In school and ever after, I’ve been a note taker. It seems that is my way to take in information and let it settle. By writing it down, it becomes, somehow, my own.
Self-observation enables you to bring validity to what you write about. You are the supreme noticer of your own life.
Several years ago, a friend wanted to improve her writing. She took classes with me for one year. In preparing the weekly lesson for her, I became a greater witness to my own daily experience. With this self-witnessing, I could effectively guide her into her own process.
Trust in the Morning
Crafting a writing lesson for my student
on What do poets write about
Up with the dawn and early morning thunder
which in my half-sleep state
I thought were train cars colliding
the train whistle blasting news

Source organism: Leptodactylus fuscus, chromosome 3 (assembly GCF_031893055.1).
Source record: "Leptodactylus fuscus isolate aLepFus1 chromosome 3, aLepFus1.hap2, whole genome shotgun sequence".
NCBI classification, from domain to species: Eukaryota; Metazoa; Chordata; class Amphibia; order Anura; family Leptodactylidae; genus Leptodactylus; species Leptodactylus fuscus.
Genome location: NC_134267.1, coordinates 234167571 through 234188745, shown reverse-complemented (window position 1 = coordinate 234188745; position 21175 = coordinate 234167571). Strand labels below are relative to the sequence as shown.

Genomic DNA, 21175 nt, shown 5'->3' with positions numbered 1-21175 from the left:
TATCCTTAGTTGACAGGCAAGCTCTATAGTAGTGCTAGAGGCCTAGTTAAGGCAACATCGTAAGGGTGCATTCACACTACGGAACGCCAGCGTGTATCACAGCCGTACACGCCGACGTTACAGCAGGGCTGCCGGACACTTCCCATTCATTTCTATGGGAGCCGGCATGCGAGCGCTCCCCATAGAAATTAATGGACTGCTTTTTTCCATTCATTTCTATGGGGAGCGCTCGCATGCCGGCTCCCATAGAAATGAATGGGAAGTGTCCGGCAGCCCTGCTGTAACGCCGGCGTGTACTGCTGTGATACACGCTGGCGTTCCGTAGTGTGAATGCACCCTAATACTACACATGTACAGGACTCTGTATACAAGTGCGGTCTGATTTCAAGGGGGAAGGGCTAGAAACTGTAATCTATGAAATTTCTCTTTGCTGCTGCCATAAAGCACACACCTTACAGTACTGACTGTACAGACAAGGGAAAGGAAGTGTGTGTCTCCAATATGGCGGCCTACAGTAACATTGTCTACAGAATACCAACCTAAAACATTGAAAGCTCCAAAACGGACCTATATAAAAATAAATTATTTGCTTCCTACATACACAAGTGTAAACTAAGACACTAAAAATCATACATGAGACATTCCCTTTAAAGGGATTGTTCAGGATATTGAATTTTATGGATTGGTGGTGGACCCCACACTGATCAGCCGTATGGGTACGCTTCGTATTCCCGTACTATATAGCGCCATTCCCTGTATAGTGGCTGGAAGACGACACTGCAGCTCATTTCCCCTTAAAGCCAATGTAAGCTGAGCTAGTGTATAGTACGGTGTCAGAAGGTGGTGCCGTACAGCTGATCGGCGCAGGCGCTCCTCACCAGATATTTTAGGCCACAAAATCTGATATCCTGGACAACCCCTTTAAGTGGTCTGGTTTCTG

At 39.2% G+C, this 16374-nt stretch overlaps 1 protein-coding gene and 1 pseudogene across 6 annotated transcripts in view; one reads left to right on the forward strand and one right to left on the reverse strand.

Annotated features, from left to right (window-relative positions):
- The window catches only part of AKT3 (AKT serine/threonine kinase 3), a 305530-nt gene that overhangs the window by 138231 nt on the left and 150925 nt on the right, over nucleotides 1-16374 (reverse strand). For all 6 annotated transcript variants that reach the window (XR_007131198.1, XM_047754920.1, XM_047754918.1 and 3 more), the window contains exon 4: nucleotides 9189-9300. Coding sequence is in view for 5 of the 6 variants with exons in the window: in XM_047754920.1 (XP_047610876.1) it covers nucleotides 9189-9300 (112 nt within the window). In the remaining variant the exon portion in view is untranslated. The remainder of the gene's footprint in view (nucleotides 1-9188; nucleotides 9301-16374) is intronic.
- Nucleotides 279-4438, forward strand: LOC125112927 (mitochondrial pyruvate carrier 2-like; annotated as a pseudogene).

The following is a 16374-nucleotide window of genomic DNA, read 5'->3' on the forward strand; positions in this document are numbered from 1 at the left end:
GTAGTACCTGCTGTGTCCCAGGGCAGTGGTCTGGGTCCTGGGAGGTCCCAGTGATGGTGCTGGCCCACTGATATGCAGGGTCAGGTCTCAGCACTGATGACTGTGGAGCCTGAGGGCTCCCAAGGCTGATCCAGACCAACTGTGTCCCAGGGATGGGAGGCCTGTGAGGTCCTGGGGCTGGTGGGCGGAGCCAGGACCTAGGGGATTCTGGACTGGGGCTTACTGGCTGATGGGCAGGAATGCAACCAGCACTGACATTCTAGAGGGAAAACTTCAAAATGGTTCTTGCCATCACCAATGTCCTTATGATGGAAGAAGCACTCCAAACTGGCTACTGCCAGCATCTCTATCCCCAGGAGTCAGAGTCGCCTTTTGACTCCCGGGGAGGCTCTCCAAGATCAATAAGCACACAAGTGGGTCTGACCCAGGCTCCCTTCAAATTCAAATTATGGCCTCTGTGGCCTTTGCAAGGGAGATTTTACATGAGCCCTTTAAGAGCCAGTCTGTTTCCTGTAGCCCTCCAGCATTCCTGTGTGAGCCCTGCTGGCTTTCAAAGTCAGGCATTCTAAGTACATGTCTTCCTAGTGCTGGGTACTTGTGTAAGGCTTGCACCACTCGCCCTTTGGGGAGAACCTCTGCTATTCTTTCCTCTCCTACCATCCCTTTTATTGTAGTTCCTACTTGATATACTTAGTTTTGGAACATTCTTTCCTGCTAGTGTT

of the disaster
–cars derailing, toppling domino-style–
and it was too early for me to get up
Reaching over to tap on my lamp
I saw the electricity was out
wandered to the back room
drawing the blinds, a flutter of light
over the horizon
followed by its companion thunder
I stood outside in the middle of the
deck as robust raindrops fell softly–
I brought in wood for the fire
though it wasn’t cold
placed the kettle on the woodstove
ate a banana
logged the calories in my diet record
rekindled the fire–it took me two tries to get it going
I went back to bed with books, pen and paper
to plan her lesson
Choose a part of your day and chronicle it. Write for twenty to thirty minutes. Write in any form that is comfortable for you–poetry, prose, essay, listing, whatever flows.
Read what you wrote aloud.
Have a lovely day whatever you do today.